Posts Tagged ‘2010 good faith estimate’

Origination Fee vs Origination Charge

May 15, 2012

Some new vocabulary came along the new good faith estimate that was introduced in 2010. For anyone who has never been through the loan process before, the terminology change didn’t really matter too much to them. On the other hand, those who got a mortgage prior to the change (and are buying/refinancing now) find the new terms a bit confusing.

These new terms have been around for a couple of years now, but I’m hearing this question more often these days… “‘Origination Fee’ and ‘Origination Charge’… they mean the same thing, don’t they?”

They are similar, but not exactly the same. Let me explain.

  • the origination fee is the traditional one point fee that is paid to the mortgage broker/bank for originating the loan.
  • the origination charge includes all lender fees. This would include any underwriting fee, processing fee, and the origination fee.

Almost all of my clients who are refinancing now are choosing to not pay an “origination fee,” yet they are still seeing an “origination charge.” How does a consumer know they are not paying an origination fee as part of the origination charge?

Look at the good faith estimate. If they origination charge (Box A) is around $1,000, it is highly unlikely it contains an origination fee. Let me give an example.

Suppose you have a loan amount of $200,000, and your loan officer says there is not an origination fee on this loan. There is an origination charge of $1,000 listed in Box A on the good faith estimate. Since the underwriting fee is around $750, and there may be an office processing fee of $250, those two add up to $1,000. That would be your origination charge. There isn’t any room in that figure for the origination fee.

In short – you can have an origination charge without an origination fee, but you can still get loans without the traditional 1 point origination fee.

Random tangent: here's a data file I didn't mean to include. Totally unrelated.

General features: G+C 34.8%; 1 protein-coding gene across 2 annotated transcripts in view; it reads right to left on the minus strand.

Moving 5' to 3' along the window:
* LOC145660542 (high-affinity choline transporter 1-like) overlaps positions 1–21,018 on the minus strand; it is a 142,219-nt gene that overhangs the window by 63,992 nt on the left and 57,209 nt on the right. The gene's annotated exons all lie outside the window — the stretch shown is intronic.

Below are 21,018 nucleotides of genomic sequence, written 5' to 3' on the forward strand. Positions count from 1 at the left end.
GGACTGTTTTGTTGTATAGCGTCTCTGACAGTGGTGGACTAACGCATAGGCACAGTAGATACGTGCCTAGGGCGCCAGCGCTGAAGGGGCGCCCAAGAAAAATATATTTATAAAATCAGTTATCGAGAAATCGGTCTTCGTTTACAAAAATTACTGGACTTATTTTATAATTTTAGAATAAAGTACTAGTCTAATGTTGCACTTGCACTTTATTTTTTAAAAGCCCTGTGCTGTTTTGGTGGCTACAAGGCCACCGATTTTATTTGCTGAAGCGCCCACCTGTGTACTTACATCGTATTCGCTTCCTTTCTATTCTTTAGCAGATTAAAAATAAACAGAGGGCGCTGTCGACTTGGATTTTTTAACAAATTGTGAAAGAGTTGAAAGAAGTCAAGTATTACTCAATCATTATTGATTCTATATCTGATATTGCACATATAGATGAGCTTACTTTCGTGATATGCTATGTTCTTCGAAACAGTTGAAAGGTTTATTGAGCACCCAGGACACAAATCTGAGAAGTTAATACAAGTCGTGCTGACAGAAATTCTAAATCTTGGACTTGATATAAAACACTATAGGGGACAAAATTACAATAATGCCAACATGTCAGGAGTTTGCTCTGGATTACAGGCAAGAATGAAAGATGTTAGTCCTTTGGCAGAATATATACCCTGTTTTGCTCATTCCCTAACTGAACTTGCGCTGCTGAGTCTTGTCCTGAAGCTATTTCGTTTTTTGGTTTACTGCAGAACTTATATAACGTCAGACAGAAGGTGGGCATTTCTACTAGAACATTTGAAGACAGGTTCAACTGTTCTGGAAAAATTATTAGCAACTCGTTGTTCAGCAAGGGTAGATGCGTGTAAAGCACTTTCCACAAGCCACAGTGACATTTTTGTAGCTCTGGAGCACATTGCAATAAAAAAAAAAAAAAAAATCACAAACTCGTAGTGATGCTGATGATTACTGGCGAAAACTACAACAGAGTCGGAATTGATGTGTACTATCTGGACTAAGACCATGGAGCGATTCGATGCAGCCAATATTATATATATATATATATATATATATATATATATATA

If you have questions, make sure your loan officer takes time to explain the differences to you. If your loan officer won’t take the time, and the property you are trying to purchase/refinance is in Georgia, I’ll be happy to take the time to explain the differences. To get started, here’s how to find me.

Understanding the New Good Faith Estimate.

February 11, 2010

On January 1, 2010, the new standardized (nationalized) Good Faith Estimate went in to mandatory use.  The intent of the form was to create a standard disclosure for all mortgage providers — better allowing consumers to shop for a mortgage, make comparison of loan options, closing costs, etc.  In the first sense (to create a single standardized form), the new Good Faith Estimate has succeeded.  In a few other areas, the new form is a giant headache.  So, to help you understand the new 2010 Good Faith Estimate, here is the good, the bad and, well, what you need to know to avoid getting the previously mentioned headache (the ugly).

First, the good:

  • the new form gives a very good summary of loan terms (I honestly think that it should be renamed “A Summary of Loan Terms and a Guarantee of Closing Costs” because that is actually what it is . . . there are only a few items on the form that are actual estimates — other costs must match the costs at closing exactly.  Other details on the GFE answer whether or not the loan has an adjustable rate feature, the possibility of negative amortization, a pre-payment penalty, a balloon payment, and if the lender requires you to have an escrow account.
  • the costs on the estimate are categorized and then added together and placed in easy to find boxes.  For example, block A discloses all lender fees as one number = Adjusted Origination Charges